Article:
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Q: I have been dating a man for about a year who is quite good friends with his ex. They shared the children as they grew up, and now that the kids are adults, the parents have quite a friendly relationship.

My problem is that the ex is getting married soon and has invited my boyfriend, and of course, he has asked me to join him.

I’m a little uncomfortable with the invitation. I don’t care if my boyfriend goes; I just don’t want to get too friendly with his ex. What’s good ex-etiquette?

A: Since you were invited as your boyfriend’s guest, it’s quite easy to decline this invitation with an “I already have plans” excuse.

However, I want to alert you to the fact that this is probably only the beginning. If these parents are friendly, you will probably be attending Mother’s Day and Father’s Day celebrations, and the kids will invite both parents to their homes for Thanksgiving and Christmas.

Once they have children, there will be grandchildren’s birthdays and other holidays – all spent with the ex. So, though it would be fine ex-etiquette to not attend the wedding, there are two very important reasons why you really should attend:

First, your boyfriend has asked you to accompany him. You may not realize what a big deal this is. He is going to the wedding of his children’s mother, and he’s going as a couple – with you. His kids will be there. His former relatives will be there. Family friends will be there.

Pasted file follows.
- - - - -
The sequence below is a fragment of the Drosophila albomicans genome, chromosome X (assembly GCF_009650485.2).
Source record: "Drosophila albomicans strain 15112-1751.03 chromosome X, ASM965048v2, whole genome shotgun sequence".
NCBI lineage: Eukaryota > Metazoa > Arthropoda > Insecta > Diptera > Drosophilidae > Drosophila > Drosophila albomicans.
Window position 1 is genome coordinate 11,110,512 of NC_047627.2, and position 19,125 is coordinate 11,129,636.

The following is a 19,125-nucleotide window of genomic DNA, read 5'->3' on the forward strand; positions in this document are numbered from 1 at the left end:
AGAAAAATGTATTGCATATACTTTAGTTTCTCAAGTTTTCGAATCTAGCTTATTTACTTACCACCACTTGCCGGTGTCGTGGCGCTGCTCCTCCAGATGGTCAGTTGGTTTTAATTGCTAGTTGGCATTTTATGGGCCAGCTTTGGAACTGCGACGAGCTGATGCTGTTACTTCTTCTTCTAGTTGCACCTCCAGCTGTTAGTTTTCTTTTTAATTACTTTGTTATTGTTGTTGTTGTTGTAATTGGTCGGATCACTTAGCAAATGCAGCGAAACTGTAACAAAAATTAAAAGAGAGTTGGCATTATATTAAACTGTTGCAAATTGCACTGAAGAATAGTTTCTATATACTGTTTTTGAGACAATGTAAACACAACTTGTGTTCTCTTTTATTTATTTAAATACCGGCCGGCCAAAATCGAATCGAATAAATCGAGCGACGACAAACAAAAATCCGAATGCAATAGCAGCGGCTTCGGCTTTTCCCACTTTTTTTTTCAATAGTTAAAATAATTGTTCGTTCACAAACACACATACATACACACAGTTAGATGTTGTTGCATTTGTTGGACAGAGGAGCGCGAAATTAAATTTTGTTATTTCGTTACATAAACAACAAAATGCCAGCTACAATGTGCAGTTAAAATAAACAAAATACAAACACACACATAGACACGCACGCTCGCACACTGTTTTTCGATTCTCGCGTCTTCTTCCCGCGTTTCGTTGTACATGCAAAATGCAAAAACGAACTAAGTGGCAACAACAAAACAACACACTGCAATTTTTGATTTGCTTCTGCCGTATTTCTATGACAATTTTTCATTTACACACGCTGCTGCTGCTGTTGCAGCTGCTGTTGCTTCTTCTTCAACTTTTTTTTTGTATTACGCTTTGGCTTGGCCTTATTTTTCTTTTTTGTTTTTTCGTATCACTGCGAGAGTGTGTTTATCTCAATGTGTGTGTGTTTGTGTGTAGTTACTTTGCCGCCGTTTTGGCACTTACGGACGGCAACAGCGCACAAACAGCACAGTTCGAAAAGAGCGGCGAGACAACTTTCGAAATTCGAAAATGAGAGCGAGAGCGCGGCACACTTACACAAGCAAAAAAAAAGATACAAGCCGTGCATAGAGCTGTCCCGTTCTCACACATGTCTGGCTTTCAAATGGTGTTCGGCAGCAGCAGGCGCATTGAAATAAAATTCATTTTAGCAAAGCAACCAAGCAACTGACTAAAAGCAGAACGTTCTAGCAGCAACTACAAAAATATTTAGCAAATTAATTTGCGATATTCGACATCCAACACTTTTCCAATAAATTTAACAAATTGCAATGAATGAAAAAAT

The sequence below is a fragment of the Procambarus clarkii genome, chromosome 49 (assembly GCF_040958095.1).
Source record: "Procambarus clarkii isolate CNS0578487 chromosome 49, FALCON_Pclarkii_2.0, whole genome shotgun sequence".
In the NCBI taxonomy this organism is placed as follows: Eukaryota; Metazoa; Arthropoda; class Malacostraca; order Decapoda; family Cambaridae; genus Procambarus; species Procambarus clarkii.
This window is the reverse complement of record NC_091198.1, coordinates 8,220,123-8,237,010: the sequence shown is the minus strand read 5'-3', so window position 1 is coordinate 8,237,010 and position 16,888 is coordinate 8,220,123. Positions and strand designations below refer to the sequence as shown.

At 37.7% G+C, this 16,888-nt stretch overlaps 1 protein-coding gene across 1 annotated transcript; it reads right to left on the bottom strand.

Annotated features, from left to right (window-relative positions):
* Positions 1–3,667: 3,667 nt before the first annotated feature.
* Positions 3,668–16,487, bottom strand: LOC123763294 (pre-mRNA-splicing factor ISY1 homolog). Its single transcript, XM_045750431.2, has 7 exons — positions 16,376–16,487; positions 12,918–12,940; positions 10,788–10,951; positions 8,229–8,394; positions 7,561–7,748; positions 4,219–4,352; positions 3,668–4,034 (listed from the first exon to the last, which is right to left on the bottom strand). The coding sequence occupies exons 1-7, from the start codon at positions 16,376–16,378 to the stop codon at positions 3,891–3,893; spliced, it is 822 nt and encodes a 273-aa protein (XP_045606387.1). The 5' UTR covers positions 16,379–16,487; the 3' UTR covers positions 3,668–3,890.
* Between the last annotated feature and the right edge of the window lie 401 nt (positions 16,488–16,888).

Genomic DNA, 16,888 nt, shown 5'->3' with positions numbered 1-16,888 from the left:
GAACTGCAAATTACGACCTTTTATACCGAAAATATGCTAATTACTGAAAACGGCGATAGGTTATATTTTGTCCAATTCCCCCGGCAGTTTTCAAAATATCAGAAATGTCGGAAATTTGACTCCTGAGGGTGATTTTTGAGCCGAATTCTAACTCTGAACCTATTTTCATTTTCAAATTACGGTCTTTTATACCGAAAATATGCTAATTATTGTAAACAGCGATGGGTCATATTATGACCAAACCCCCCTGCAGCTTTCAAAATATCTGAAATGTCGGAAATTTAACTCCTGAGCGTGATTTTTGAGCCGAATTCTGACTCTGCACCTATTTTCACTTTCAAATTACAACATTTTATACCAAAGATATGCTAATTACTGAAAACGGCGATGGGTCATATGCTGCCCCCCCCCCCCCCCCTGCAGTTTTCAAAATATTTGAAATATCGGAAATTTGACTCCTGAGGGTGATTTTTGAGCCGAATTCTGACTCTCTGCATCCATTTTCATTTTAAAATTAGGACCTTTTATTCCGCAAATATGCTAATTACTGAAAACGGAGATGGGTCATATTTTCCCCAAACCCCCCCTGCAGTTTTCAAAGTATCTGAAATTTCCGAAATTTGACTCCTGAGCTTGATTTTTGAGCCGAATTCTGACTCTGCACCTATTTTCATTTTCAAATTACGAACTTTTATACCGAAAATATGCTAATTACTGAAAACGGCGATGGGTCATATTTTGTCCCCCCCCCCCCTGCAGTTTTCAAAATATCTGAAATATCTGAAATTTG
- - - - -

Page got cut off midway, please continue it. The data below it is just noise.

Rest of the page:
Your boyfriend is making a statement by asking you to go with him. If you do not attend at his side, I think you will be missing a huge opportunity.

Take a look at what you are saying, not only to him, but to family and friends, if you stay home.

Second, good for you for not asking him to stay home. He obviously has a relationship with his children’s mother, and if he has been actively interacting on this level prior to you entering the picture, he should continue to interact with her on the same level now.

Beware of a red flag: If exes are too friendly, it will not only make you uncomfortable, but also give his kids a false hope for possible reconciliation. Of course your boyfriend may want to pull back somewhat since you and he are now the primary relationship, but not so far back that he changes the way he celebrates with his children. Both parents need to be especially conscious of their behavior.

Finally, it’s understandable that you may not want to be friendly with the ex, but take care that when you do see her, you do not openly snub her. The last thing you want to do if you want to be close to your boyfriend’s children is be unkind to their mother.

Dr. Jann Blackstone is the author of “Ex-etiquette for Parents: Good Behavior After Divorce or Separation,” and the founder of Bonus Families, www.bonusfamilies.com. Reach her at drjannblackstone@gmail.com.